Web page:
Twelve or so years ago I wrote one of my first blog posts on medical payments coverage. You can read it here. It is now time for an update, as things have changed – significantly.
On a car insurance policy, at least in California, and in most states, you are required to have liability coverage. That is it. Just liability coverage. This protects other people if you are at fault for an accident. The minimum limits, in California, are $15,000 per person for an injury, $30,000 per accident for an injury and $5,000 in property damage. That is it.
But, insurance companies also sell a coverage called “medical payments” or “med pay.” This policy pays for your medical bills, or your passenger’s medical bills, if you are involved in an accident, regardless of fault. So, let’s say you are injured as a result of someone else hitting you. Med pay will pay your bills. If you are injured because you caused a car accident, your med pay coverage will still pay your medical bills. Pretty slick!
Using med pay does not change your insurance rates. In California, a payment under med pay coverage cannot raise your rates! Remember that. Making a claim under med pay does not raise your rates!
There are several different types of med pay policies. The easiest is just a simple med pay. You are in a car crash. You incur medical bills. You submit the medical bills to your insurance company. They pay them. Easy!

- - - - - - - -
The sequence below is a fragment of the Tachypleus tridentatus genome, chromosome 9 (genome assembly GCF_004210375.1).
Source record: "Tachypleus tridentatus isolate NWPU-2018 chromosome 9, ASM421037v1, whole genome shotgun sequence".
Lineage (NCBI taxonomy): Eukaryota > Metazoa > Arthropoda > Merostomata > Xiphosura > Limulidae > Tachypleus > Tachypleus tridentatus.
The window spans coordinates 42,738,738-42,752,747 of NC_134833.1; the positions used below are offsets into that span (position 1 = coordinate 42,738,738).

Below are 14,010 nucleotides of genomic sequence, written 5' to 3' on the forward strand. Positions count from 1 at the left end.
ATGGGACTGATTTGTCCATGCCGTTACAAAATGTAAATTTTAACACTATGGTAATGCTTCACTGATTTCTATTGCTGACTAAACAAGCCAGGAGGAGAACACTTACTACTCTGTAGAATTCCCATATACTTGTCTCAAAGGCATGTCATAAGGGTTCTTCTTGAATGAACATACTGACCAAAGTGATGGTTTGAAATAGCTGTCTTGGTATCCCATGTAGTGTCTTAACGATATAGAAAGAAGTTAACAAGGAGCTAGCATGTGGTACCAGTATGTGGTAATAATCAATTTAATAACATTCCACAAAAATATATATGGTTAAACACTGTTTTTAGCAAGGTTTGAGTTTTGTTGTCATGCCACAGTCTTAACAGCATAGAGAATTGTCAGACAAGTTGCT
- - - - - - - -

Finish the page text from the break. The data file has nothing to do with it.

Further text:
Next, there is a med pay policy that has a deductible. This works like your comprehensive or collision coverage. You are involved in a car accident. You incur medical bills. You submit the medical bills to your insurance company. The insurance company pays them AFTER you have satisfied your deductible, typically $500.
Then there is a med pay coverage with a copay. Think about health insurance. You are involved in a motor vehicle collision. You incur medical bills. You submit the medical bills to your insurance company. They pay 80% of the bill. You pay the other 20%. Your copay could also be a flat amount, like $20 per visit. But typically it is a percentage.
Finally, there is excess med pay. You are involved in a motor vehicle collision. You incur medical bills. In this case, you submit your bills to your health insurance. They send you an explanation of benefits that shows your bill is either paid, not paid, or paid subject to a copay or deductible. When you get that EOB, you then submit it to your car insurance with the bill from the provider.
Understanding med pay is important. This is one of the many reasons you cannot shop insurance by the price. You need to understand the difference in med pay coverages and which one works best for you and your situation. Having an insurance agent explain this to you, and not just going online or using a 800 number, is important.
Of course, if you are unsure of what you have, ask questions!